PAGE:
When once that they be called lords,
They are occasion of discords:
And largely will propinis hight,'
To cause each lord with other fight,
If for their part it may avail :
So to the purpose of my tale.
That time in court rose great debate,
And every lord did strive for state,
That all the realm might make no redding,2
Till on each side there was blood-shed-


And fielded 3 other in land and burgh,
At Lithgow, Melrose, and Edinburgh,
But to deplore I think great pain,

Of noble men that there were slain :
And as longsome to be reported,
Of them whilk to the court resorted,
As tyrants, traitors, and transgressors,
And common public plain oppressors.
Men murderers, and common thieves,
Into that court got their relieves.
There were few lords in all these lands,
But to new Regents made their bands ;4
Then rose a reek or e'er I wist,
The which gart all their bandis birst.
Then they alone whilk had the guiding,
They could not keep their feet from sliding;
But of their lives they had such dread,
That they were fain to trot oure Tweed. 5
Now, potent prince, I say to thee,
I thank the Holy Trinity
That I have lived to see the day,
That all the world is went away,

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And thou to no man art subjected,
Nor to such counsellors coacted.
The four great virtues cardinals,
I see them with the principals :
For Justice holds her sword on high,
With her balance of equity;

And in this realm hath made such order,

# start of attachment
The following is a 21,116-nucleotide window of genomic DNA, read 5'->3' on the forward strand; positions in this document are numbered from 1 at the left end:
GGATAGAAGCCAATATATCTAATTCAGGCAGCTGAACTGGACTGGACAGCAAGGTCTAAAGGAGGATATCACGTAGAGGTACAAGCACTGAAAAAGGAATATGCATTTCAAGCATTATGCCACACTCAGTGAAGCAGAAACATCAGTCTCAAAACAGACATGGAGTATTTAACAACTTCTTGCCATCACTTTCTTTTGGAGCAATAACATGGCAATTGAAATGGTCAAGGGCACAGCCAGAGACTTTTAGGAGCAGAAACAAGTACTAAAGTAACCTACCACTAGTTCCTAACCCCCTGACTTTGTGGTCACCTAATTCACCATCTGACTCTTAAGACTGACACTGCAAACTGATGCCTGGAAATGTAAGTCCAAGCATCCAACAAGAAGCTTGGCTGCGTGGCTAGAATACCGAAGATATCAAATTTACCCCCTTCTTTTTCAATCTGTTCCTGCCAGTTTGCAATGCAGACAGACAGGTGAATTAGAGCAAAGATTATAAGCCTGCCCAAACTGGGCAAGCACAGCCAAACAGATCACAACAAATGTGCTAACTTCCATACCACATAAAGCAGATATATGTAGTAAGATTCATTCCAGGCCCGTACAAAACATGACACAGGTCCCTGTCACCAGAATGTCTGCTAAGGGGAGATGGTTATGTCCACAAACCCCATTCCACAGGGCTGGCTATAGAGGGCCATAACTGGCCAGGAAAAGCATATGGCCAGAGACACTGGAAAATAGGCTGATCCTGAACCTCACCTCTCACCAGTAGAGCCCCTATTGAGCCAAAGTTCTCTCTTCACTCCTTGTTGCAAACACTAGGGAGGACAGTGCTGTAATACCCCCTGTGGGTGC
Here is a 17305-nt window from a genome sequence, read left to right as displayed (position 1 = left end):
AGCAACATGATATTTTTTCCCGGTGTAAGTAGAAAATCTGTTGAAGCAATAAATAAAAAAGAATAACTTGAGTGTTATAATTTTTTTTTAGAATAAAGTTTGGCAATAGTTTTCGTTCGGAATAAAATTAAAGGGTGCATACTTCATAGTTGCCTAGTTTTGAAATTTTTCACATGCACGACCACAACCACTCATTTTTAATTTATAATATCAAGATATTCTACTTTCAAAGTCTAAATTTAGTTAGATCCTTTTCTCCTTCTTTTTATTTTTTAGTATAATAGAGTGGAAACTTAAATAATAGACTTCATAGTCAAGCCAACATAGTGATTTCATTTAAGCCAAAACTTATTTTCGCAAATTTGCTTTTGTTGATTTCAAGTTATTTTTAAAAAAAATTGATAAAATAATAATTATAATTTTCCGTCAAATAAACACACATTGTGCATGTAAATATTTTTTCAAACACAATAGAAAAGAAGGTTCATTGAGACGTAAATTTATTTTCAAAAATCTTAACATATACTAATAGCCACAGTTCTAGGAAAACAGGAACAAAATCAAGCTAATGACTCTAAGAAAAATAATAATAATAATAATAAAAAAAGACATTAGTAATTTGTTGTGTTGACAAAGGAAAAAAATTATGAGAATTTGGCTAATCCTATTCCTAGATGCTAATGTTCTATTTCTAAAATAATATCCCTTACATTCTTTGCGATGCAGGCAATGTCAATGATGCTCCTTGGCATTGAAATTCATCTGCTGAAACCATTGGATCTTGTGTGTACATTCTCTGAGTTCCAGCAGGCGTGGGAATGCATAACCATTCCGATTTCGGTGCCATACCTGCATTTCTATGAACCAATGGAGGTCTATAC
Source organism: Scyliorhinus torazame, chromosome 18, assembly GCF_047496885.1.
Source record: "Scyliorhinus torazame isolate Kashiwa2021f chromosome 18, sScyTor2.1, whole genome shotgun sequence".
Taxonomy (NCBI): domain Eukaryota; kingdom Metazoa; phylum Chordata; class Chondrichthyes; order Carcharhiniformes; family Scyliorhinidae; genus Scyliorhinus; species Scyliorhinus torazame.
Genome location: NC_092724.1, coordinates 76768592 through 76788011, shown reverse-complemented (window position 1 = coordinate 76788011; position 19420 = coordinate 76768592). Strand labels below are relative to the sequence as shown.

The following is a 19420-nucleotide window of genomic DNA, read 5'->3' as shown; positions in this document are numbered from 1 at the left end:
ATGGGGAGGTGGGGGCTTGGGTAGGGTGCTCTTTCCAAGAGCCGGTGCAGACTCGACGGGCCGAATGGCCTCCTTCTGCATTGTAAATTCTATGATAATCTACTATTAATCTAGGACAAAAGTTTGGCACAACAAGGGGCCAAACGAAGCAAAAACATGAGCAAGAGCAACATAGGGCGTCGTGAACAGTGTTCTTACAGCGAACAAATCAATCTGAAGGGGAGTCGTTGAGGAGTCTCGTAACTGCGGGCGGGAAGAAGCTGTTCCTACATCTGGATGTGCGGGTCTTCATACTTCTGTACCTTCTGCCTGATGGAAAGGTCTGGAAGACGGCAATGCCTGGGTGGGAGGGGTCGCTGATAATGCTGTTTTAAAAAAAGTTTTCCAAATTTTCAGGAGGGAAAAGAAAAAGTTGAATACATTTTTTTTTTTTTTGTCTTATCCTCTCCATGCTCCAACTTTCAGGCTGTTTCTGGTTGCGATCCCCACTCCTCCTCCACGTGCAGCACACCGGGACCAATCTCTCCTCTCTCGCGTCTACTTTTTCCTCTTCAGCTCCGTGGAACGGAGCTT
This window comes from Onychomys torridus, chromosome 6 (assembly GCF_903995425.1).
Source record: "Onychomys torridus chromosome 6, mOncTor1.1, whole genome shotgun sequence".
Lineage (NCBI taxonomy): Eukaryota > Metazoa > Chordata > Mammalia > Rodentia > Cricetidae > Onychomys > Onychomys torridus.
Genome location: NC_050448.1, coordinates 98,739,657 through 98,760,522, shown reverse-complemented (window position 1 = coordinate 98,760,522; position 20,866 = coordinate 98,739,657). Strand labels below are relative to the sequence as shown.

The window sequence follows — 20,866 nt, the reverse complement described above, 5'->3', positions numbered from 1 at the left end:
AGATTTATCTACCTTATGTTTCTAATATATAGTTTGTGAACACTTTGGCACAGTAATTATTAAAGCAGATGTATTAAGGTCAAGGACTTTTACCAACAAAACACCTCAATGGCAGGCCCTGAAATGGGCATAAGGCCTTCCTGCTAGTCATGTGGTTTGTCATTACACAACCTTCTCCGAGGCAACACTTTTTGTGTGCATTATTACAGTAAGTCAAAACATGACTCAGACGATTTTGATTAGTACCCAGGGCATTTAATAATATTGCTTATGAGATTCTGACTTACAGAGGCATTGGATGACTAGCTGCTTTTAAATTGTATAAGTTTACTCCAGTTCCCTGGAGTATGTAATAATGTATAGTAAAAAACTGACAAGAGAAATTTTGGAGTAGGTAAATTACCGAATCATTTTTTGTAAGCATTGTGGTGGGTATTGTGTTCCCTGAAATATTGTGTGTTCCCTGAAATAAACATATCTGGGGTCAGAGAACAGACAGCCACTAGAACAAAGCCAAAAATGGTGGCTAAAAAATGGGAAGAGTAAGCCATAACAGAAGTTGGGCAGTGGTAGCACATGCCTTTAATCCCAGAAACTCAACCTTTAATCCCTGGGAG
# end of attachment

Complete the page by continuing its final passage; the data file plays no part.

Both through the Highland and the

That Oppression and all his fellows
Are hanged high upon the gallows.
Dame Prudence has thee by the head,
And temperance doth thy bridle lead.
I see dame Force make assistance,
Bearing thy targe of assurance,
And lusty lady Chastity,
Hath banisht Sensuality.

Dame Riches takes on thee such cure,
I pray God that she long endure,
That Poverty dare not be seen,
Into thine house for both her een;
But from thy grace fled many miles,
Among the hunters in the isles.
Dissimulance dare not show her face,
Which wont for to beguile thy grace.
Folly is fled out of the town,
Which aye was contrary to reason:
Policy and Peace begin to plant,
That virtuous men can never want;
And as for slothful idle lowns,1
Shall fettered be in the galeyons. 2
John upon-land3 been glad, I trow,
Because the rush bush keeps his cow:
So there is nought I understand,
Without good order in this land,
Except the Spirituality,

Praying thy grace thereto have eye :
Cause them make ministration,
Conform to their vocation :
To preach with unfeigned intents,
And truly use the sacraments,
After Christ's institutions,
Leaving their vain traditions,

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Which do the silly sheep illude,'

For whom Christ Jesus shed his blood :
As superstitious pilgrimages,
Praying to graven images,

Express against the Lord's command:
I do thy grace to understand,
If thou to men's laws assent,
Against the Lord's commandement,
As Jeroboam and many mo,
Princes of Israel also,

Consenters to Idolatry,
Whilk punisht were right piteously,
And from their realms rooted out,
So shalt thou be withouten doubt,
Both here and hyne2 withouten more,
And lack the everlasting glore.
But if thou wilt thine heart incline,
And keep his blessed law divine,